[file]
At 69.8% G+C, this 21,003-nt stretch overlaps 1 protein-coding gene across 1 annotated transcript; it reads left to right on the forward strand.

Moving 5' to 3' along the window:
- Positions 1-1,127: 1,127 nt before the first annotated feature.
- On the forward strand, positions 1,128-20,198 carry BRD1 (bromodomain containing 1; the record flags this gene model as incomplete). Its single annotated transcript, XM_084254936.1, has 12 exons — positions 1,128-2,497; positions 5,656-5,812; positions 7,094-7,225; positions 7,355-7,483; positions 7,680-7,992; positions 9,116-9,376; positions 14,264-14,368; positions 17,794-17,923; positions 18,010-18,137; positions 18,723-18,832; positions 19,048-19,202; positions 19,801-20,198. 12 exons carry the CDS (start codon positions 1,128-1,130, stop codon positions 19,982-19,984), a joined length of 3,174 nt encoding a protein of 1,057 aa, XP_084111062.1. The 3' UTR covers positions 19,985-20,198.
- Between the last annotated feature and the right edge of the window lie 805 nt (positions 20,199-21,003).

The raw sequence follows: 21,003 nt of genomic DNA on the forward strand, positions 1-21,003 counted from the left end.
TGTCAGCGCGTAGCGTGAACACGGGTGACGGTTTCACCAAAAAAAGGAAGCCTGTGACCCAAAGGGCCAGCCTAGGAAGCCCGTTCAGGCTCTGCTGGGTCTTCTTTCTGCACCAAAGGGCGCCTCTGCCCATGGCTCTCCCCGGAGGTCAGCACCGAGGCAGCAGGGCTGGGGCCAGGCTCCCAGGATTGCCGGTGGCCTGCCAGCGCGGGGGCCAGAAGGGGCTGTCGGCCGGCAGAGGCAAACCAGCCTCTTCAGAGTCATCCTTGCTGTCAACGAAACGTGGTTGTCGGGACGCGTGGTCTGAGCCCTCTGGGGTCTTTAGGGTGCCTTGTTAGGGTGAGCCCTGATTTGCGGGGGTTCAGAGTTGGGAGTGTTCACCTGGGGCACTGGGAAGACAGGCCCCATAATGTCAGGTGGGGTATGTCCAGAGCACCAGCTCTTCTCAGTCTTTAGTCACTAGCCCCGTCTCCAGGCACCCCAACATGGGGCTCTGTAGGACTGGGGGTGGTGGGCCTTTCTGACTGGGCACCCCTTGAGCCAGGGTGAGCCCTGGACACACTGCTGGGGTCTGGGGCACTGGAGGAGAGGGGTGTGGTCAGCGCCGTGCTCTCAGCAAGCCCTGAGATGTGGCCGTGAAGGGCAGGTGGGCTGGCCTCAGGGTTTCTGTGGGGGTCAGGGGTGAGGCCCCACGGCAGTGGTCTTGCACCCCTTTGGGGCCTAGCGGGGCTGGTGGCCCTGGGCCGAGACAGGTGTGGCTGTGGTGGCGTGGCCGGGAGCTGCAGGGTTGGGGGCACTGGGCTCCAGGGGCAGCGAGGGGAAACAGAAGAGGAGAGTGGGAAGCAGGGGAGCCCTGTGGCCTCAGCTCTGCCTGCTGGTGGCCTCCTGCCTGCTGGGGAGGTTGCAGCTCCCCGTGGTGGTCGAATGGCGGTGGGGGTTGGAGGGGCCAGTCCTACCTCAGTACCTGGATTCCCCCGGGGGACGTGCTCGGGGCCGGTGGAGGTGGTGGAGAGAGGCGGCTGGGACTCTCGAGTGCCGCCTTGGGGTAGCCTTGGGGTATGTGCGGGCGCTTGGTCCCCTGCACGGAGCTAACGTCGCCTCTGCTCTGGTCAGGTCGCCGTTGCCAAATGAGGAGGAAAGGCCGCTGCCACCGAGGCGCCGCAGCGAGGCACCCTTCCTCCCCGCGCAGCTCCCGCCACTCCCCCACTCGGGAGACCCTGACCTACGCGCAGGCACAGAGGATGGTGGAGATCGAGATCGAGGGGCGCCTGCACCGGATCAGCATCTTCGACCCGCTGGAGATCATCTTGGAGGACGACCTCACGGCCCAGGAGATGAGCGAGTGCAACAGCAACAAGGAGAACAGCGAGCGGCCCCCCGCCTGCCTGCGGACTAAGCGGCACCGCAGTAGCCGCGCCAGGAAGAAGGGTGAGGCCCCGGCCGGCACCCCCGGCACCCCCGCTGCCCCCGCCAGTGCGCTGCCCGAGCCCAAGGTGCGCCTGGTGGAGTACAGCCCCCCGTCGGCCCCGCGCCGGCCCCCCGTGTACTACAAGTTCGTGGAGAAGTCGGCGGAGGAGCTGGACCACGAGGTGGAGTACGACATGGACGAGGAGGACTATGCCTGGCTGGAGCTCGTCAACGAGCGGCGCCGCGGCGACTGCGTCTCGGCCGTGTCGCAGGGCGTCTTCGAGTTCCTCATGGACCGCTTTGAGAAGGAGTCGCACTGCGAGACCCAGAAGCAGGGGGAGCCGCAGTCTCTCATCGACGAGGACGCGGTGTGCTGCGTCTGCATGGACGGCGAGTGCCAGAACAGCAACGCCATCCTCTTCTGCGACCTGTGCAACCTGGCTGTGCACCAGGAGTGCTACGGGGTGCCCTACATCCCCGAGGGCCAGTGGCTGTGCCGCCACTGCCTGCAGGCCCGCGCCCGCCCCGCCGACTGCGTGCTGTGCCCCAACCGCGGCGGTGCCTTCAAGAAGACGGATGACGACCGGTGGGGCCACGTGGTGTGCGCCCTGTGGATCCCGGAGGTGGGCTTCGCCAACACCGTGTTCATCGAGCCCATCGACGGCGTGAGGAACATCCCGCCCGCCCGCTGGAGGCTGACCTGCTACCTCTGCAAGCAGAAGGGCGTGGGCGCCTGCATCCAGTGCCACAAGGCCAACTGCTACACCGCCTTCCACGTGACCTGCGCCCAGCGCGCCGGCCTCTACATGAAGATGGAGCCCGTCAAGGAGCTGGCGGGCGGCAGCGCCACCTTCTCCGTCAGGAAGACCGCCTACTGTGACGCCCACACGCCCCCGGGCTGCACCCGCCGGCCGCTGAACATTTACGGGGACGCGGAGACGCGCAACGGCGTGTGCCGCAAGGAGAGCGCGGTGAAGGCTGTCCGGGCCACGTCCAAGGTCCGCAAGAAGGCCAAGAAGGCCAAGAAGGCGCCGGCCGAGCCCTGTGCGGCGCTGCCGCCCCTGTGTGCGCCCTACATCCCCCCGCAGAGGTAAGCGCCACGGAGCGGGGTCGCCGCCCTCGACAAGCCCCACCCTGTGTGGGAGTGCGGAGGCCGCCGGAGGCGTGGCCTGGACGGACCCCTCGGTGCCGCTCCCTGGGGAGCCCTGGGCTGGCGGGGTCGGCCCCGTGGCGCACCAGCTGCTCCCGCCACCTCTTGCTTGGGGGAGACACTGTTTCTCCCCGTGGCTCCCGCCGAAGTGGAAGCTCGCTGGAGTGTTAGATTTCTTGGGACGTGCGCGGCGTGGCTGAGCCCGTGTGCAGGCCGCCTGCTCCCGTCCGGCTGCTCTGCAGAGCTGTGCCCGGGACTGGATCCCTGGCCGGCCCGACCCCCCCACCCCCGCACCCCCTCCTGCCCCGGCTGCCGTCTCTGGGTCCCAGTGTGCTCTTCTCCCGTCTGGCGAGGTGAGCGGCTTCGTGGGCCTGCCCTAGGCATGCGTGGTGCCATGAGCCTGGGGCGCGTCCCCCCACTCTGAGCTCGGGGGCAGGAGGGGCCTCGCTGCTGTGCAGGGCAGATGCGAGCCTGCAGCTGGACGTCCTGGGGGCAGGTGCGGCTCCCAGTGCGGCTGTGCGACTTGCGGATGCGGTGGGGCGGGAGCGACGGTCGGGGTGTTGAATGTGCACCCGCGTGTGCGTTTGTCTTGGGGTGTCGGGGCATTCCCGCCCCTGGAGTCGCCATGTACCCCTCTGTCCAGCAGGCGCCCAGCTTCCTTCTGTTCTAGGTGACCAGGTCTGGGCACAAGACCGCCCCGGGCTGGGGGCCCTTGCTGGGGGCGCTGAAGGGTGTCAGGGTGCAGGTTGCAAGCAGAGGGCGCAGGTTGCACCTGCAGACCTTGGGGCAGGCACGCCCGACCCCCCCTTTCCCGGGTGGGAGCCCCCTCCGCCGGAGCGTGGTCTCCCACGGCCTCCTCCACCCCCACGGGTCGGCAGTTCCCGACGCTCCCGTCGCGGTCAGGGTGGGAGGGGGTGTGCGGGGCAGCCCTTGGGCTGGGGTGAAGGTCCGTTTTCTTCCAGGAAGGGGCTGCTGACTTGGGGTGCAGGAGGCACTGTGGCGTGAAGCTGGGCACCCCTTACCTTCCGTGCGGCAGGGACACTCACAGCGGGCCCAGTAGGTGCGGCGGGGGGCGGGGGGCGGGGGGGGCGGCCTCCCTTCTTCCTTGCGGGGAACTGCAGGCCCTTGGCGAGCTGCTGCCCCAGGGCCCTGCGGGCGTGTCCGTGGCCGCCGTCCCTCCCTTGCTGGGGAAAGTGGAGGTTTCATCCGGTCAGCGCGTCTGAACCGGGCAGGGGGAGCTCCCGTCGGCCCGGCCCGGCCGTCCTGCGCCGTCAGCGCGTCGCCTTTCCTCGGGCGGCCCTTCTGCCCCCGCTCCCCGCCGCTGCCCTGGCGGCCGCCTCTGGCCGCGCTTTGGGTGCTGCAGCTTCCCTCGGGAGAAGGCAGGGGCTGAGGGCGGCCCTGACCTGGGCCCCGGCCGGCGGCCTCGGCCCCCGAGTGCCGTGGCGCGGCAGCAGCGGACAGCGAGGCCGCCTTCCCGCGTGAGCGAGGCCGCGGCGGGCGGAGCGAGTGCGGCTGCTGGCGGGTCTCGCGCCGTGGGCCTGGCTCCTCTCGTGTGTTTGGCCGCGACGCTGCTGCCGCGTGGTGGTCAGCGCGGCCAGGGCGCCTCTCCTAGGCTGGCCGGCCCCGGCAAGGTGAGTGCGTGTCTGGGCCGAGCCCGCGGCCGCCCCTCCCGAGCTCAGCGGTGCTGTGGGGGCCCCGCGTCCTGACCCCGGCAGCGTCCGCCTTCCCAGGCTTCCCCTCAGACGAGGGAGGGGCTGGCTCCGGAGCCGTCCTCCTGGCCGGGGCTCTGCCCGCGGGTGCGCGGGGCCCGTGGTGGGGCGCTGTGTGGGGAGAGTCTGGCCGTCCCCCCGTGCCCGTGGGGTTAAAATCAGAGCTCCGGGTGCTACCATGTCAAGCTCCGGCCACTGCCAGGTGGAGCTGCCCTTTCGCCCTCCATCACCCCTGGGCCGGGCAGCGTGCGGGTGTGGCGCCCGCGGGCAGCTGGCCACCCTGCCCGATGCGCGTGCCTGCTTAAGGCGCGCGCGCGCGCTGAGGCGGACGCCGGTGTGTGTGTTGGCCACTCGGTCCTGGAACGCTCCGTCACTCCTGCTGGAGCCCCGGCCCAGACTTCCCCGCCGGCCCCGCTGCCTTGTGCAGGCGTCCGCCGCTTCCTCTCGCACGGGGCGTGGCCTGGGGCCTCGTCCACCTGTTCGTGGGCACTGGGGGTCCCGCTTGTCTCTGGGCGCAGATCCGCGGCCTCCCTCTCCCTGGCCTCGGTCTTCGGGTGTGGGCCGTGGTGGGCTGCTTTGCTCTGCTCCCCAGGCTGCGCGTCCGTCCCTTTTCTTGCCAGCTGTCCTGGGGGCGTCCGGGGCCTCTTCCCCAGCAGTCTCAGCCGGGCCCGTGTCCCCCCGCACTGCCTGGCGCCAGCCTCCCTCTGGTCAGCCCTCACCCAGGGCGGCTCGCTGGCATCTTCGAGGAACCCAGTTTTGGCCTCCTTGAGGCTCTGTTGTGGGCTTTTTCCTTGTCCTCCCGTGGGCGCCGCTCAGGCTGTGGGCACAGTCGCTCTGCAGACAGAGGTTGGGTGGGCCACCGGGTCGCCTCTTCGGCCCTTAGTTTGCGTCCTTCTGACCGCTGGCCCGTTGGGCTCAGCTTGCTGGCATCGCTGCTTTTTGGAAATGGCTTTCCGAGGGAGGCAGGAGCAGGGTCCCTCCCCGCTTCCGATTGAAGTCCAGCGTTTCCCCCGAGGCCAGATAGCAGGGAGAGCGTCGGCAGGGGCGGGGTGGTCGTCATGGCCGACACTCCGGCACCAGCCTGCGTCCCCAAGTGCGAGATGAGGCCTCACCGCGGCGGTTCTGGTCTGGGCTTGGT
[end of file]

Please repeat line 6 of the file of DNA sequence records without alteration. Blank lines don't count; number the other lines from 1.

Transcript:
The raw sequence follows: 21,003 nt of genomic DNA on the forward strand, positions 1-21,003 counted from the left end.